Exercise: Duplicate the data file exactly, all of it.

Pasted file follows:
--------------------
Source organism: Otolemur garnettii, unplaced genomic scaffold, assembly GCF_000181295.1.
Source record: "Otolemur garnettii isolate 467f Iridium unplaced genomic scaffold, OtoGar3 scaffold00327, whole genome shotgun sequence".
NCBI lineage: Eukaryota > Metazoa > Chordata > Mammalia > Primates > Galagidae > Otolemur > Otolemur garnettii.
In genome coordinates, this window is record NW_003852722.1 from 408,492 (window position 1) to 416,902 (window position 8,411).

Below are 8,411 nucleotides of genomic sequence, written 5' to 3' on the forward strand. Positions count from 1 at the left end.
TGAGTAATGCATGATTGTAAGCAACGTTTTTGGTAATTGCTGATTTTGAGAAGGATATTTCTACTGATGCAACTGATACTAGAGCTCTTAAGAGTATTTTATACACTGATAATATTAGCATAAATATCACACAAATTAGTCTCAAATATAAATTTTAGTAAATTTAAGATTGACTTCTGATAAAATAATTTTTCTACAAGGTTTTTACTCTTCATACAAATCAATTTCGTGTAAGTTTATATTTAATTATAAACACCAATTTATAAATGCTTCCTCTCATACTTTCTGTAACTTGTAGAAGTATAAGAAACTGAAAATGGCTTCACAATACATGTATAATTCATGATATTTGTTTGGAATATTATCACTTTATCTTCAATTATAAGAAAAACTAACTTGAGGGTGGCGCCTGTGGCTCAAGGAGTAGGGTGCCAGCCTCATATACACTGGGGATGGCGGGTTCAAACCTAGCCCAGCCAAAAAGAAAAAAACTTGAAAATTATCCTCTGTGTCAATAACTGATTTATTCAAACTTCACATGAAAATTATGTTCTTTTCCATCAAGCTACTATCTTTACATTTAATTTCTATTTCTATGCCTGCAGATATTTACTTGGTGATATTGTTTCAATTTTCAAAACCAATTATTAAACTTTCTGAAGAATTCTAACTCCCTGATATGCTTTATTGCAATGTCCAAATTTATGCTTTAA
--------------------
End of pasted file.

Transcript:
Source organism: Otolemur garnettii, unplaced genomic scaffold, assembly GCF_000181295.1.
Source record: "Otolemur garnettii isolate 467f Iridium unplaced genomic scaffold, OtoGar3 scaffold00327, whole genome shotgun sequence".
NCBI lineage: Eukaryota > Metazoa > Chordata > Mammalia > Primates > Galagidae > Otolemur > Otolemur garnettii.
In genome coordinates, this window is record NW_003852722.1 from 408,492 (window position 1) to 416,902 (window position 8,411).

Below are 8,411 nucleotides of genomic sequence, written 5' to 3' on the forward strand. Positions count from 1 at the left end.
TGAGTAATGCATGATTGTAAGCAACGTTTTTGGTAATTGCTGATTTTGAGAAGGATATTTCTACTGATGCAACTGATACTAGAGCTCTTAAGAGTATTTTATACACTGATAATATTAGCATAAATATCACACAAATTAGTCTCAAATATAAATTTTAGTAAATTTAAGATTGACTTCTGATAAAATAATTTTTCTACAAGGTTTTTACTCTTCATACAAATCAATTTCGTGTAAGTTTATATTTAATTATAAACACCAATTTATAAATGCTTCCTCTCATACTTTCTGTAACTTGTAGAAGTATAAGAAACTGAAAATGGCTTCACAATACATGTATAATTCATGATATTTGTTTGGAATATTATCACTTTATCTTCAATTATAAGAAAAACTAACTTGAGGGTGGCGCCTGTGGCTCAAGGAGTAGGGTGCCAGCCTCATATACACTGGGGATGGCGGGTTCAAACCTAGCCCAGCCAAAAAGAAAAAAACTTGAAAATTATCCTCTGTGTCAATAACTGATTTATTCAAACTTCACATGAAAATTATGTTCTTTTCCATCAAGCTACTATCTTTACATTTAATTTCTATTTCTATGCCTGCAGATATTTACTTGGTGATATTGTTTCAATTTTCAAAACCAATTATTAAACTTTCTGAAGAATTCTAACTCCCTGATATGCTTTATTGCAATGTCCAAATTTATGCTTTAA